Taapsee Pannu And Raveena Tandon Reveal Their Biggest Fear Is Working With A Confused Director. Understandble!

I’m a curious person, to begin with. I want to know why, how, what, where of everything and anything. This is one of the reasons I like watching and reading interviews. Actors reveal so much of themselves in it – their candid side, their fears, their desires, their limits, etc. In fact, I believe the more the actors in an interview, the better isn’t it? Which is why this will not come as a surprise that I ended up watching the Actors’ Roundtable hosted by Netflix to celebrate the performances that stirred up a storm in the Indian film industry. In fact, it is in this roundtable where Taapsee Pannu, who we saw in the movie Haseen Dillruba, and Raveena Tandon, who made her OTT debut in the series Aranyak, opened up about their biggest fear – working with a confused director – and went on to talk about how at times it is the actors who have to bear the brunt of it.

In the recent Actors’ Roundtable 2021 hosted by Netflix, Taapsee Pannu and Raveena Tandon said that one of their biggest fears is not understanding the director’s vision. The two of them further agreed on the fact that it is the actors who at times bear the brunt because of confused directors. The roundtable included actors like Tovino Thomas—fresh off the success of his Malayalam superhero flick Minnal Murali — Taapsee Pannu, Raveena Tandon, Konkona Sensharma, Adarsh Gourav, and Sanya Malhotra.

Speaking about confused directors, both the actors – Raveena Tandon and Taapsee Pannu – said that the audience often judges and criticise the actors for the way they approach a character, whereas most of the time it is the directors who instruct them to do so.

While in a discussion with Rajeev Masand during the Actors’ Roundtable 2021, Raveena Tandon said, “There are times when the director’s confused. Achha aise nahi, chalo aise try karte hai (Not this, let’s try something else). But we can’t do that sir, because this is the attitude that’s needed. Then at that time, you are conflicted in your mind that what does he really want from the character. Does he want it this way or does he want it that way? And then it becomes a little bit of a muddle, mess.”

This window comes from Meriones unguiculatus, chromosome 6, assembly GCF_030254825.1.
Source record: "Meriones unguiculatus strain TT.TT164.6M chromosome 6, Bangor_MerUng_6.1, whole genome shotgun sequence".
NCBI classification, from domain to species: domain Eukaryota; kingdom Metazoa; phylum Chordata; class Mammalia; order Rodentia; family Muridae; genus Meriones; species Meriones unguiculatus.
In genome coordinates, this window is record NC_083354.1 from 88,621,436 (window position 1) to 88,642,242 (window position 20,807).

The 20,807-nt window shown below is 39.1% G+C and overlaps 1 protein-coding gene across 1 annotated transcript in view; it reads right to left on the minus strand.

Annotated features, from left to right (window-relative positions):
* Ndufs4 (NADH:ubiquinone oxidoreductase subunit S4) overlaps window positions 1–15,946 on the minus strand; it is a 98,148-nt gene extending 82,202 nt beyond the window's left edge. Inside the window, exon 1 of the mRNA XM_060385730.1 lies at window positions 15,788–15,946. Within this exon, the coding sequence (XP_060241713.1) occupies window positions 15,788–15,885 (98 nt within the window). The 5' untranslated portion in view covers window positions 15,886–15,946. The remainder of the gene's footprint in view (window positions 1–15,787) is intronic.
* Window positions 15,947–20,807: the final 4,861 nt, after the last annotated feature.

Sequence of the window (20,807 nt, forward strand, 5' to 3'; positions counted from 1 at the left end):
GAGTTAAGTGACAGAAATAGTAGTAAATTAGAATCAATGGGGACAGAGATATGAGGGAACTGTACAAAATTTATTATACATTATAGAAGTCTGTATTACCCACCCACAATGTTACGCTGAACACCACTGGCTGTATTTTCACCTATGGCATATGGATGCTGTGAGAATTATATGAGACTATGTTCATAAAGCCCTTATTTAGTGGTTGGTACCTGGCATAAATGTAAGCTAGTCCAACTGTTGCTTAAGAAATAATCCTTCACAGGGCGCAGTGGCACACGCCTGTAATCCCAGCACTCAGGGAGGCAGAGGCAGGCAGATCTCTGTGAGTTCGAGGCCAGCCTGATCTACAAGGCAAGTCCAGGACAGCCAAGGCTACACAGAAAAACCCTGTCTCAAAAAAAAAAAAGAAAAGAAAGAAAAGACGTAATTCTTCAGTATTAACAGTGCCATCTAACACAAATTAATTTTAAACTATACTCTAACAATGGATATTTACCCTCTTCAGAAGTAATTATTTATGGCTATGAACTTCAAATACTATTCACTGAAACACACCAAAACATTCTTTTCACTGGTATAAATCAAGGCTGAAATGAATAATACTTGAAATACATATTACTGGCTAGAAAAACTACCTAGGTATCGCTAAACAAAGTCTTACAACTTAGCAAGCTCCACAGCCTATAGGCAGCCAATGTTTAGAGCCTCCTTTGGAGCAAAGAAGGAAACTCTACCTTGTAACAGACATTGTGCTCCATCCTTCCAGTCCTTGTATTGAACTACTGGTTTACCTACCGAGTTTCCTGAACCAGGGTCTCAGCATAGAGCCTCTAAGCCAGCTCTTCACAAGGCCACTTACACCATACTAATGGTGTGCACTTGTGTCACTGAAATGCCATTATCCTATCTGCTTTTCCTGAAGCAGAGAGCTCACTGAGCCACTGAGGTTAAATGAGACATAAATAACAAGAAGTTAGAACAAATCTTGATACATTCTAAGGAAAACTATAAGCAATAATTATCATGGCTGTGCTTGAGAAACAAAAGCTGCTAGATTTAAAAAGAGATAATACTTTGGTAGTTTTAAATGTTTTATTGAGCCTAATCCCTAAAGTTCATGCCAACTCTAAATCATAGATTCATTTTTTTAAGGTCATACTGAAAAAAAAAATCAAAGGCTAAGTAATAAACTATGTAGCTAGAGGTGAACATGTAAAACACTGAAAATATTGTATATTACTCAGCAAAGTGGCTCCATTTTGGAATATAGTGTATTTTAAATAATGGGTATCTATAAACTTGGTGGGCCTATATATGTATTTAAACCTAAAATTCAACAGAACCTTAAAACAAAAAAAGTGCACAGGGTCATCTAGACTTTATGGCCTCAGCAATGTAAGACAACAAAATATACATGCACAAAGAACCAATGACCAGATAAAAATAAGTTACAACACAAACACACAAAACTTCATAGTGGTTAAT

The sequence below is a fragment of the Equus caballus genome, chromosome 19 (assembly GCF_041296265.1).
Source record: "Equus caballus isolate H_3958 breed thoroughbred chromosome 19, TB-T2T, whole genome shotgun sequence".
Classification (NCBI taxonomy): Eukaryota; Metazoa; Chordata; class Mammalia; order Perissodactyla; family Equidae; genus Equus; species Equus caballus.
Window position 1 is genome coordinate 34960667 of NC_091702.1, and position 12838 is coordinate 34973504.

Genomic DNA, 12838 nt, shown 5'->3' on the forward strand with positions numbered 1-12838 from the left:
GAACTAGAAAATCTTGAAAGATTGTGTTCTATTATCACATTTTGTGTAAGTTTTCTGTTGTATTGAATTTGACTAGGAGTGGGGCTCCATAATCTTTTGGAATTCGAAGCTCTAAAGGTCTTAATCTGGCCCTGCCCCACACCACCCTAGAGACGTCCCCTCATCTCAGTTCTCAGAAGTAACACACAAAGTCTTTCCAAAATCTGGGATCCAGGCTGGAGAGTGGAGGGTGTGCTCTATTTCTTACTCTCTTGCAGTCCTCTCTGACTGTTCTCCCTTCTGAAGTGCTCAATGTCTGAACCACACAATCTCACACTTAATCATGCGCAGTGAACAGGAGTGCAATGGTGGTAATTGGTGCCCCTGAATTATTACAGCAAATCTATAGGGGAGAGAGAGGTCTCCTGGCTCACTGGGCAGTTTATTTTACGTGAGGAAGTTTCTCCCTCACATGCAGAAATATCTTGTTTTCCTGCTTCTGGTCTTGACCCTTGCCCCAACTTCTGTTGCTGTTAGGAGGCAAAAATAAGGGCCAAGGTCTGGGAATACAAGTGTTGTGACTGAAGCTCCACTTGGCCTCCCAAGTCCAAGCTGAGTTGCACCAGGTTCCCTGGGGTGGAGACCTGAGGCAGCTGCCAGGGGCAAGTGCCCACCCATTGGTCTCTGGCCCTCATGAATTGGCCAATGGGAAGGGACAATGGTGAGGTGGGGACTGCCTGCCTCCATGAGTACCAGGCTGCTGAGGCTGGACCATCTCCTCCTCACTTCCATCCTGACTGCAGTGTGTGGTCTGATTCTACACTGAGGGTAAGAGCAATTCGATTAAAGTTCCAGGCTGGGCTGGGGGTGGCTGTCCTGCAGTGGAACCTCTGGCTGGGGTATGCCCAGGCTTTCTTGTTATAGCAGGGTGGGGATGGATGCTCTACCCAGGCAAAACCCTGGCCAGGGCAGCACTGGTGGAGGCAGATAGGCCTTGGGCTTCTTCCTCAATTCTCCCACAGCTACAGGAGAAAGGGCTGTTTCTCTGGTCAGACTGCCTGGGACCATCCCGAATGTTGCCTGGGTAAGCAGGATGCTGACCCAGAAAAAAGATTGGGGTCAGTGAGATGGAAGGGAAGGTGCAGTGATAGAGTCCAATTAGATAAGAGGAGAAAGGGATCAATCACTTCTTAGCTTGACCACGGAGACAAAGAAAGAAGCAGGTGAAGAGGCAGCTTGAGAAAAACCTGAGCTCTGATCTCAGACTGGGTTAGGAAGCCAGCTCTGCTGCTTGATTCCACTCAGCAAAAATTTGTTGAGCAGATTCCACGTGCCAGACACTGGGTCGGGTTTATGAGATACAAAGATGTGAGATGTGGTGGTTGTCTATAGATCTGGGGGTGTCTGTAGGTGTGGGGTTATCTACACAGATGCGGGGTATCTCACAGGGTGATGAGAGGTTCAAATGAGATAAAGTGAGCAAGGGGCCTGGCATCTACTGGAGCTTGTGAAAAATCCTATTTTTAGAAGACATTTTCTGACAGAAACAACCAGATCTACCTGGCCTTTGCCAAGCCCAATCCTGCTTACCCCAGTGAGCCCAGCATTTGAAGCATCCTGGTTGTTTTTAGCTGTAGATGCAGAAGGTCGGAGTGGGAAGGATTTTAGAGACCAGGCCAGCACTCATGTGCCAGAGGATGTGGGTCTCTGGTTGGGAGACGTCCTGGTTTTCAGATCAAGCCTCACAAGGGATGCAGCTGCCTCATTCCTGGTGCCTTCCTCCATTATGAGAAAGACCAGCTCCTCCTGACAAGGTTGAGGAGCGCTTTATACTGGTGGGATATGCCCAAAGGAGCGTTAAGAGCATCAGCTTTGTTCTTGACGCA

Also Read: Taapsee Pannu Says That Women Don’t Have The Freedom Of Being Themselves, Reveals Why She Did Rashmi Rocket

Taapsee Pannu further emphasised this point when she was asked whether a discussion takes place on how to approach a character before the shoot begins. The Rashmi Rocket actress said, “ They do, but on set, it suddenly abruptly changes. This has happened at times that we have discussed and thought that ‘ok, this should be the approach of the character’ and then you reach the set and (told to) react like that (in a different way). But then I say that ‘it’s not in line with the discussion that we had before’. (The director says), ‘no, in this situation just react, just do as I say’. This scares me. You have to at least tell me so that I know the graph in my head — where I start, where I am ending, what’s my next shot. Where do I pick up the emotion of the next shot? You can’t just say ‘Ye bhi karlo, wo bhi karlo, jo better hoga wo dekhlenge’ (do this, do this as well, we will take the better shot). This scares me.” 

Raveena Tandon then went on to agree with Taapsee Pannu, stating that at the end of the day it is the actors who suffer the brunt. The Aranyak actress said that the reviews criticise the actors for portraying the characters in a certain way, but how is it their fault when they were asked to do it in that way. Taapsee also added the point wherein during the edit a transition shot is taken out because the director feels it’s not needed and then she gets criticised for not showing a transition of emotion – that was actually present in the shot that was edited.

You can watch the roundtable here:

Hearing the Actors’ Roundtable, one thing that I can clearly see is that it takes a lot of effort to make a movie but I can safely say that it also takes a lot of effort to be an actor. And I do agree with their points where the actor is the one who gets criticised the most, even when it’s someone else’s fault. 

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Ritu Sanghvi

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